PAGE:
Rock acts have been sorely absent from the music charts of late, and North Wales band the Joy Formidable sounds worthy of a place at the table. Their full length debut, The Big Roar, is a nineties throwback, but in more of a refreshing homage rather than a carbon copy kind of way. The Big Roar mixes fuzzy guitar riffs and heavy, heart thumping drum beats with layers of deliberate distortion. Songs like “A Heavy Abacus,” “Austere” and “The Greatest Light is the Greatest Shade” have infiltrated indie rock airwaves, standing out with their pop/rock hybrid of hooks to the tune of singer Ritzy Bryan’s ethereal yet driving voice. Simply put: they are a big deliciously blurry sound of grungey rock goodness, and they are breathing life into a genre that has been stale for quite some time.

Their influences are varied, drawing from many different genres, past and present, and not settling on any one, lending even more so to their timeless sound. Growing up, bassist Rhydian Dafydd tended towards Hendrix and other artists of the 60s and 70s, but says, “It was all really just a gateway to good and bad music, in my eyes. I’m not drawn to any specific genre. I enjoy anything with a story and a unique voice and, ultimately, a soul is good enough for me.”

Same goes for the other members of the band. Dafydd says singer/guitarist Bryan was “spoiled for choice” by her mom and dad’s massive record collection. At an early age, she was exposed to Bruce Springsteen, Elvis Costello and other great songwriters like Van Morrison and Bob Dylan.  “I’m sure that had a big effect on our songs being very lyrically driven,” he says. Drummer Matt Thomas’ taste is also varied, spanning the spectrum from jazz to metal with some Frank Zappa in between.

For Dafydd, it all comes back to good and bad music. “That’s why an album for us is a very dynamic piece of work,” he says. “I don’t want to hear the same sound or same structures twelve times on an album. I want to take you on a journey.”

And the Joy Formidable deliver. These varied musical tastes come together in a post-grunge sound that has traces of the Pixies, Sonic Youth, Garbage and Smashing Pumpkins. Bryan only plunges the bands’ sounded deeper into the 90s, drawing parallels to grunge girls PJ Harvey and Louise Post and Nina Gordon of Veruca Salt. Even Bryan’s look channels Courtney Love with her updated baby doll dresses, albeit Bryan looks the wholesome, impish anti-thesis to Love’s heroin chic hot mess.

So it is easy to see why Dave Grohl tapped the band to open for the Foo Fighters this fall, alongside Social Distortion. “It’s a kind of nice story because it seemed to come around quite naturally,” Dafydd says. While driving one day, Grohl heard the band’s “Whirring” but didn’t catch the name of the band. Trying to remember the tune in his head all the way home, Grohl figured it out, tracked them down, and since then, the Joy Formidable has played several shows with the Foos, including a secret show at Lollapalooza and some dates in the UK.

Dafydd confirms what so many others are already saying about Grohl and the Foo Fighters being the nicest guys in rock & roll, “We had a blast. They’re very down to earth and still know what’s important about it all and that’s the music,” he says. “Sometimes you get people with motives or with weird sort of egos and competition. They seem genuine, and that means a lot.”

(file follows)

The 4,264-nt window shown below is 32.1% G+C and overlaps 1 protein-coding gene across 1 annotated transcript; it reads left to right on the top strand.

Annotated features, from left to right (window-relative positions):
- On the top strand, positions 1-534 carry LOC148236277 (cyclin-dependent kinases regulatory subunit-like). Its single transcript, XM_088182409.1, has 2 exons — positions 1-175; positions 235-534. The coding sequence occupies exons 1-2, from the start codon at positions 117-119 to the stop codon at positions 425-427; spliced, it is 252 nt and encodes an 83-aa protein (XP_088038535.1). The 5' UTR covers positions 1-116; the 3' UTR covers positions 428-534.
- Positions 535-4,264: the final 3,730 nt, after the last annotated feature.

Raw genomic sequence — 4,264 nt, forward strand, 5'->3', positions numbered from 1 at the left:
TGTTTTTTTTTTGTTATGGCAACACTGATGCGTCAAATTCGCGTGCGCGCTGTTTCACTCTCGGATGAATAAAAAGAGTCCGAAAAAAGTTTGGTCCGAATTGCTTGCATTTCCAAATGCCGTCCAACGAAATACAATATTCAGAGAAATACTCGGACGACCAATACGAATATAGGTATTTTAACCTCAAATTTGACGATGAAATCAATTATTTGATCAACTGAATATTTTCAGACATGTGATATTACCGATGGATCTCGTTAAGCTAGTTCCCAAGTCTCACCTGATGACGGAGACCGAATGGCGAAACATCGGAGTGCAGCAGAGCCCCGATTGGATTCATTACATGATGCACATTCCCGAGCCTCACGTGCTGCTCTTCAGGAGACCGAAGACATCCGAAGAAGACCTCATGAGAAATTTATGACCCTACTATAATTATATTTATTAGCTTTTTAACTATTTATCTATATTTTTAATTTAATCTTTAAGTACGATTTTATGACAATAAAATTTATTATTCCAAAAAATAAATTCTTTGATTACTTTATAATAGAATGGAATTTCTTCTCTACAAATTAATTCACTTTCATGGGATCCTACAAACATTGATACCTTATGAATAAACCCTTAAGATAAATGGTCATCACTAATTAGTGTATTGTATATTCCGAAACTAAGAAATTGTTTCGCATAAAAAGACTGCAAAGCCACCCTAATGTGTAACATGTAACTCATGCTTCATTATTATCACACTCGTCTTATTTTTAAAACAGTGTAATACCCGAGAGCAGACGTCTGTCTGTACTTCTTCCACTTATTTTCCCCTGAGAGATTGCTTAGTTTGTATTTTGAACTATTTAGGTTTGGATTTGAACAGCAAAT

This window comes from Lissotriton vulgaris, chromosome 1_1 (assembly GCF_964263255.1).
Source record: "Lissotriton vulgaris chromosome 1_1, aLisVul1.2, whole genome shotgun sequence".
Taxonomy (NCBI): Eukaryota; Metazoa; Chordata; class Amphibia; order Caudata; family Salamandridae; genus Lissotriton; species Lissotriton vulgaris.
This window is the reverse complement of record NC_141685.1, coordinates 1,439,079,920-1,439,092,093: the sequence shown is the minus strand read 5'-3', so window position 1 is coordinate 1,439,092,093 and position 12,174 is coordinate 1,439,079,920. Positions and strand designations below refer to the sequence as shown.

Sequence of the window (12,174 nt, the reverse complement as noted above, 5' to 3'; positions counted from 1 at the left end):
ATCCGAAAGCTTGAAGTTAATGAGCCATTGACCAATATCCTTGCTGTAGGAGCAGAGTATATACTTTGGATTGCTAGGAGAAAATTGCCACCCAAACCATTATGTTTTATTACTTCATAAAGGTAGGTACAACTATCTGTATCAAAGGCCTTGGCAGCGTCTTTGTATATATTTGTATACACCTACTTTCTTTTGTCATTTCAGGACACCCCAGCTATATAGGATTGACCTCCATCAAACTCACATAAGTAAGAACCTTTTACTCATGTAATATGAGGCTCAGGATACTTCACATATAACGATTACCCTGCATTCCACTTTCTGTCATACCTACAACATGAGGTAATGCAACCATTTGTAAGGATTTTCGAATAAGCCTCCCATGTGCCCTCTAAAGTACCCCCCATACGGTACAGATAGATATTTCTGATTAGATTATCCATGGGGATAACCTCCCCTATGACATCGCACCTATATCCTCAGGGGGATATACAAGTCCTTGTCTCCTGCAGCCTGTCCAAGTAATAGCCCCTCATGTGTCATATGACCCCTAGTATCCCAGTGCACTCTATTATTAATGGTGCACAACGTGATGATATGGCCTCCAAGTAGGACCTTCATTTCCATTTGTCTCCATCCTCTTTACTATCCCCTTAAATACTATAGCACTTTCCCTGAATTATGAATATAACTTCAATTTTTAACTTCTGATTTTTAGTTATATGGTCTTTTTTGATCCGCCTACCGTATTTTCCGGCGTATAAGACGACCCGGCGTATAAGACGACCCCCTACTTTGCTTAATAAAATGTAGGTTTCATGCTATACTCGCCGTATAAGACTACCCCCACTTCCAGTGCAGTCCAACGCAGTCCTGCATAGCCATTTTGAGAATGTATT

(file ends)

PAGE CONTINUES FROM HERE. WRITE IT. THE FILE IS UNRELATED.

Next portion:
The Joy Formidable came together in its most recent incarnation three and a half years ago. Bryan and Dafydd are childhood friends and reconnected musically in their hometown after a string of bad experiences, “We got back into writing music for the right reasons. We started enjoying and losing ourselves in the music, which is what is important.” They found a drummer. They rehearsed. That drummer didn’t work out. They found Thomas, and since he joined two and a half years ago, Dafydd says, “It’s been non-stop gigging.”

In addition to being childhood friends, Bryan and Dafydd are also a couple.  Dafydd says the only challenge for them in that respect is to find alone time because the band and the music is so all-consuming but says that was a choice the two made early on. “We’re quite lucky in that, first and foremost, the music is what brought us together,” he says. “We had that before we even became a couple.” If anything, he says it adds to the natural dynamic and chemistry necessary in a songwriting partnership. As with everything else, Bryan and Dafydd see it as a blessing that they get to travel this journey together.

“It’s a really beautiful thing that we’ve found it together. Dynamic in a band is a very precious thing,” he says.  He cites chemistry as a crucial element in a band because of the amount of time spent together, and says, “We feel like we’ve got that ultimately. When we get onstage, that’s where it all comes into its own, and we really lose ourselves. That’s where the beauty and the truth comes out.”

That beauty and truth is ever present on their journey, and there is a moment in every day that Dafydd is well aware that he and his bandmates are living a life many only dream of, “It’s not a job at the end of the day,” Dafydd says, “It’s a lifestyle, and it’s a privilege to be able to give value to our creative outlets in a way that it connects with other people. We don’t take any of it for granted.”

Dafydd, Bryan and Thomas have been travelling the festival circuit for a large part of the last year, and the rest of 2011 includes another month or so of festivals before a headlining tour in the UK. Then they’re back in the US for the Foo Fighters’ dates and even more shows follow after that. Dafydd wouldn’t have it any other way, in fact, he revels in the travel and touring to help generate the spark of creativity.

The variety of travel affords the band with the opportunity and freedom to get ideas down, collaborate and feel inspired, “It’s a great time to be feeling these things and seeing these things and meeting new people and seeing the world in that different light.” He adds, “To challenge yourself as a songwriter, you have to be able to put yourself in different contexts.”

The band arrives in Philadelphia Friday, September 23 for the Popped! Music Festival at FDR Park and then again for their date with the Foo Fighters at the Wells Fargo Center on Thursday, November 10. They’ve been to the states several times, staying mostly along the east and west coastlines, and Dafydd knows they’ve got some ground to cover in between, “There’s still some nooks and crannies, but we’ll get there.” No doubt about that: the Joy Formidable are well on their way.